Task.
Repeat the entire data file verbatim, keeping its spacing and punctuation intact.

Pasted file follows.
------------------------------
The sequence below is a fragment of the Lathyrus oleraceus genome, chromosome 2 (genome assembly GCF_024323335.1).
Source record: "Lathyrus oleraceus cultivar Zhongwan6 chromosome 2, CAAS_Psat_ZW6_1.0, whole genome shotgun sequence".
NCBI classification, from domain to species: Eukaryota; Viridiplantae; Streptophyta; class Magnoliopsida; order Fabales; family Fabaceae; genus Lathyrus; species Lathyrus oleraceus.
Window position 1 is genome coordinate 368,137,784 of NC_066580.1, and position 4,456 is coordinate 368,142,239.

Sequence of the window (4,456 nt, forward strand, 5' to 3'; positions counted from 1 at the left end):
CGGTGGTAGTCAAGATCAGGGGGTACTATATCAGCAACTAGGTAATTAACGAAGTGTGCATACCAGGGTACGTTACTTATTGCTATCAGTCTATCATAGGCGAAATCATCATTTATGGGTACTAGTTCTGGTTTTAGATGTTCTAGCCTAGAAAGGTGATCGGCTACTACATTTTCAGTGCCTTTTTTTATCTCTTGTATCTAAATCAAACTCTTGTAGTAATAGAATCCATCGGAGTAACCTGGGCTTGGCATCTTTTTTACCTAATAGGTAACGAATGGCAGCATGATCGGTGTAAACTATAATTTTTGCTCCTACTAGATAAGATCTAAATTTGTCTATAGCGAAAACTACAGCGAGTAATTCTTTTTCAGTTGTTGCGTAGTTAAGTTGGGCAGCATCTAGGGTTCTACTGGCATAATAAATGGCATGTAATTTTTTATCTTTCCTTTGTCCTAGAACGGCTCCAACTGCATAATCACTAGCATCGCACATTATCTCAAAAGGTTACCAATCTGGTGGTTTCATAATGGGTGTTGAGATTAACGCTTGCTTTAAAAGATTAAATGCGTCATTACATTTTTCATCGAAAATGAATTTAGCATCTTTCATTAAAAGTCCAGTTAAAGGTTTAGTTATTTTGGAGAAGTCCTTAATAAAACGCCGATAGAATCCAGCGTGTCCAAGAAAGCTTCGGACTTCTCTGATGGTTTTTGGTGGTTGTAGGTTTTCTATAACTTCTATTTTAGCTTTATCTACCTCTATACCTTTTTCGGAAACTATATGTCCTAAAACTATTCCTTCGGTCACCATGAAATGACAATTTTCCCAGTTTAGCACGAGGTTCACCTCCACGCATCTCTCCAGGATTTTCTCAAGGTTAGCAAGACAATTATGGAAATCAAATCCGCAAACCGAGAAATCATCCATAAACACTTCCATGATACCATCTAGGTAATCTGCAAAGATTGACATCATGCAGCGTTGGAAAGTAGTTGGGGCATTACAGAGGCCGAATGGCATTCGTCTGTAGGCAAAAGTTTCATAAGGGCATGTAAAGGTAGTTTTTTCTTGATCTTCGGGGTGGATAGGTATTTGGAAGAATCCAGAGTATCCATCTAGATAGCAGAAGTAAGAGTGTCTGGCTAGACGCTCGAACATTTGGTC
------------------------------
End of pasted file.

The sequence below is a fragment of the Lathyrus oleraceus genome, chromosome 2 (genome assembly GCF_024323335.1).
Source record: "Lathyrus oleraceus cultivar Zhongwan6 chromosome 2, CAAS_Psat_ZW6_1.0, whole genome shotgun sequence".
NCBI classification, from domain to species: Eukaryota; Viridiplantae; Streptophyta; class Magnoliopsida; order Fabales; family Fabaceae; genus Lathyrus; species Lathyrus oleraceus.
Window position 1 is genome coordinate 368,137,784 of NC_066580.1, and position 4,456 is coordinate 368,142,239.

Sequence of the window (4,456 nt, forward strand, 5' to 3'; positions counted from 1 at the left end):
CGGTGGTAGTCAAGATCAGGGGGTACTATATCAGCAACTAGGTAATTAACGAAGTGTGCATACCAGGGTACGTTACTTATTGCTATCAGTCTATCATAGGCGAAATCATCATTTATGGGTACTAGTTCTGGTTTTAGATGTTCTAGCCTAGAAAGGTGATCGGCTACTACATTTTCAGTGCCTTTTTTTATCTCTTGTATCTAAATCAAACTCTTGTAGTAATAGAATCCATCGGAGTAACCTGGGCTTGGCATCTTTTTTACCTAATAGGTAACGAATGGCAGCATGATCGGTGTAAACTATAATTTTTGCTCCTACTAGATAAGATCTAAATTTGTCTATAGCGAAAACTACAGCGAGTAATTCTTTTTCAGTTGTTGCGTAGTTAAGTTGGGCAGCATCTAGGGTTCTACTGGCATAATAAATGGCATGTAATTTTTTATCTTTCCTTTGTCCTAGAACGGCTCCAACTGCATAATCACTAGCATCGCACATTATCTCAAAAGGTTACCAATCTGGTGGTTTCATAATGGGTGTTGAGATTAACGCTTGCTTTAAAAGATTAAATGCGTCATTACATTTTTCATCGAAAATGAATTTAGCATCTTTCATTAAAAGTCCAGTTAAAGGTTTAGTTATTTTGGAGAAGTCCTTAATAAAACGCCGATAGAATCCAGCGTGTCCAAGAAAGCTTCGGACTTCTCTGATGGTTTTTGGTGGTTGTAGGTTTTCTATAACTTCTATTTTAGCTTTATCTACCTCTATACCTTTTTCGGAAACTATATGTCCTAAAACTATTCCTTCGGTCACCATGAAATGACAATTTTCCCAGTTTAGCACGAGGTTCACCTCCACGCATCTCTCCAGGATTTTCTCAAGGTTAGCAAGACAATTATGGAAATCAAATCCGCAAACCGAGAAATCATCCATAAACACTTCCATGATACCATCTAGGTAATCTGCAAAGATTGACATCATGCAGCGTTGGAAAGTAGTTGGGGCATTACAGAGGCCGAATGGCATTCGTCTGTAGGCAAAAGTTTCATAAGGGCATGTAAAGGTAGTTTTTTCTTGATCTTCGGGGTGGATAGGTATTTGGAAGAATCCAGAGTATCCATCTAGATAGCAGAAGTAAGAGTGTCTGGCTAGACGCTCGAACATTTGGTC